The first time I made ceviche, I was amazed. I could actually see the lemon and lime juice turning the color of the fish from translucent pink to opaque white.
What is Ceviche?
The acid from the limes and lemons changes the structure of the proteins in the fish, essentially "cooking" the fish without using heat.
I love ceviche rolled up in a freshly cooked, still warm corn tortilla with lettuce and salsa.
The Origins of Ceviche
Ceviche most certainly originated in South America, but which country first used this method on raw fish is debatable. It may have been an Incan preparation used where the countries of Peru or Ecuador now exist. It's a staple in all Latin American countries, and each treats it with a slightly different preparation.
Ceviche Safety Tips
Ceviche isn't cooked in the true sense (cooking involves heat, and this isn't heated). After sitting in the acid from the citrus juice—a process called denaturation—the proteins in the fish change in the same as they would if cooked in heat. However, this preparation won't kill bacteria as heat will, so follow these ceviche food safety tips carefully.
- Always use the freshest fish possible.
- Make the ceviche the same day you purchase the fish.
- Until you make the ceviche, store your fish in the refrigerator on ice in a container with a tight lid. If the ice melts, change it out for fresh ice.
- Bottled lemon and lime juice are safe to use for ceviche. The acids in them will "cook" the fish. However, we don't recommend using bottled juice because this simple recipe's success comes from the freshness of the ingredients. Bottled citrus simply doesn't compare to freshly squeezed lemons and limes.
Variations to Try: Shrimp Ceviche and More!
- Make this Shrimp Ceviche. Don't add shrimp in directly with the fish in this recipe, as the shrimp can take much longer to "cook".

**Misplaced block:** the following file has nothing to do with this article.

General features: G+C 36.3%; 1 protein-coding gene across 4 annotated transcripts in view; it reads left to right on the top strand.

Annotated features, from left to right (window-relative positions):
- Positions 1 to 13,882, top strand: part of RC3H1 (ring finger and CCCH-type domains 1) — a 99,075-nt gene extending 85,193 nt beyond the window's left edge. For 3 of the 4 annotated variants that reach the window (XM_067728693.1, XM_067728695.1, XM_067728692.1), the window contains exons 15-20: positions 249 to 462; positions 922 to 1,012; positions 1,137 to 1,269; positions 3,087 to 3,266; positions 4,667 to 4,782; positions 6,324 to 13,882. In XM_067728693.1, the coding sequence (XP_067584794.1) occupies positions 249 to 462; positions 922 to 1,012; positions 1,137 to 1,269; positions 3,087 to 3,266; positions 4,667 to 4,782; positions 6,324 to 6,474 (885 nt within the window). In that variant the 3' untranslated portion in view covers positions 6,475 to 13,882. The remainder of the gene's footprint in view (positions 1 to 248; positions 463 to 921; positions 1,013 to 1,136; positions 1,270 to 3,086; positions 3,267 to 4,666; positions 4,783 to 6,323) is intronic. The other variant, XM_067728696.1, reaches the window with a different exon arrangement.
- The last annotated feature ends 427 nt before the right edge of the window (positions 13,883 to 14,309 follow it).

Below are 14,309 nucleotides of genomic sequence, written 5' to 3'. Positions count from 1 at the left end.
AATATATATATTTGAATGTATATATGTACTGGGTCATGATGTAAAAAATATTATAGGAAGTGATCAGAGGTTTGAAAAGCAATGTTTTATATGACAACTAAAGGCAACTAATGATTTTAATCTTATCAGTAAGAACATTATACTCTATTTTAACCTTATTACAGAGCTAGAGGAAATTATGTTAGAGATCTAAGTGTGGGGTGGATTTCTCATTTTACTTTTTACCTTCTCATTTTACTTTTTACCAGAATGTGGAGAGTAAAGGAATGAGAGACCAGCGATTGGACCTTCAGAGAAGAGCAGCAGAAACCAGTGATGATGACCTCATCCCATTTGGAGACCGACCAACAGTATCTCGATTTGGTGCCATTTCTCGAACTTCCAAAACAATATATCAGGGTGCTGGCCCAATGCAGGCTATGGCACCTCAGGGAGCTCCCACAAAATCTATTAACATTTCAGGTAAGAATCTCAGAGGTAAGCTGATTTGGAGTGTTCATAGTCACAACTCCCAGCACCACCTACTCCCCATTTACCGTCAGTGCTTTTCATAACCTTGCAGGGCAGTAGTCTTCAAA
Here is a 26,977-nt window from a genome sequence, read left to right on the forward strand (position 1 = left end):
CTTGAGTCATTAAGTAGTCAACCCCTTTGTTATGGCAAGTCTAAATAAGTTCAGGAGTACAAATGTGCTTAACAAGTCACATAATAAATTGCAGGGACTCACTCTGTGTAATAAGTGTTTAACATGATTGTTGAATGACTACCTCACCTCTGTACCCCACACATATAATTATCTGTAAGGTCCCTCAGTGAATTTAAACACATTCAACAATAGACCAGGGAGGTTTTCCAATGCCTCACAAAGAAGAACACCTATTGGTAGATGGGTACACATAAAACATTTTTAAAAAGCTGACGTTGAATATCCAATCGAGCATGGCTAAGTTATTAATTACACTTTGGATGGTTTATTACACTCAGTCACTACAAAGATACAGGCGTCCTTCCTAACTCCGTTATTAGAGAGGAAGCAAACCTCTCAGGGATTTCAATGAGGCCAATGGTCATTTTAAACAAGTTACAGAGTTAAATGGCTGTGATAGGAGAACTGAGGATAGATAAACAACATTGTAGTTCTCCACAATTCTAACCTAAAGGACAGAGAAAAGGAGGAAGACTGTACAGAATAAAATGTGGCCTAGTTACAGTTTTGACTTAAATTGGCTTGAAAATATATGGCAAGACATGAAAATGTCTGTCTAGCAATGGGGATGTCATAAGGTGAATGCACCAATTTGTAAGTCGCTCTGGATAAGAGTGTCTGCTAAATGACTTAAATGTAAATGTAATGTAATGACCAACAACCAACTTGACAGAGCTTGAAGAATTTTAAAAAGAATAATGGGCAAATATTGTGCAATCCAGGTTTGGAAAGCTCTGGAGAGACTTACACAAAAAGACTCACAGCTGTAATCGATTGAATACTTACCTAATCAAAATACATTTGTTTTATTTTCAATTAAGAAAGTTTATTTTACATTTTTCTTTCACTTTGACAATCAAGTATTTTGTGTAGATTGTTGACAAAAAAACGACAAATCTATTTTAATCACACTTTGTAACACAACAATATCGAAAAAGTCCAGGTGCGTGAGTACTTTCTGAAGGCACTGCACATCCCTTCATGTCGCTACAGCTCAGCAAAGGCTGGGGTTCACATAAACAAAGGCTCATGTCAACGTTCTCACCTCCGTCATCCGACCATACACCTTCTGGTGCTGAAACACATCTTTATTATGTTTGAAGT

- Try other firm-fleshed fish such as cod, halibut, flounder, or sole. Scallops are also great for ceviche.
- Add cider vinegar or orange juice to the lemon/lime juice.
- To tame the heat of the dish, use jalapenos instead of serranos.
- After the dish is fully cooked, add other fruits and vegetables such as pineapple, mango, English cucumber, or avocado.
How to Store Ceviche
Refrigerate ceviche leftovers immediately in a container with a tightly fitting lid for 1 to 2 days, at most. Discard if it begins to smell "fishy" or develops any other odd odors.
Ceviche is so good you may just want to take a fork and dig in while it's still on the kitchen counter, but if you can control yourself, here are some serving suggestions.
- Serve with tortilla chips for scooping.
- Place on top of quinoa.
- Serve with corn on the cob.
- Place in chilled martini or coupe glasses for a pretty presentation.
- Wrap in corn tortillas or lettuce wraps.
More Light Seafood Recipes to Try!
Always use the freshest fish possible. Make the same day you purchase fresh fish.
- 2 pounds fresh, deboned red snapper (or other firm-fleshed fish) fillets, cut into 1/2-inch pieces
- 1/2 cup freshly squeezed lime juice
- 1/2 cup freshly squeezed lemon juice
- 1/2 red onion, finely diced
- 1 cup chopped seeded fresh tomatoes
- 1 serrano chili, seeded and finely diced
- 2 teaspoons kosher salt
- Pinch ground oregano
- Dash Tabasco or a light pinch of cayenne pepper
- To serve:
- Tortillas or tortilla chips
Assemble the ceviche:
In a non-reactive casserole dish, either Pyrex or ceramic, place the fish, onion, tomatoes, chili, salt, Tabasco, and oregano. Cover with lime and lemon juice. Cover casserole dish with plastic wrap.
Let sit covered in the refrigerator for an hour, then stir, making sure more of the fish gets exposed to the acidic lime and lemon juices. Let sit for several more hours, giving time for the flavors to blend.
During the marinating process, the fish will change from pinkish grey and translucent to whiter in color and opaque.
Serve with chopped cilantro and slices of avocado with heated tortillas for ceviche tacos or with tortilla chips.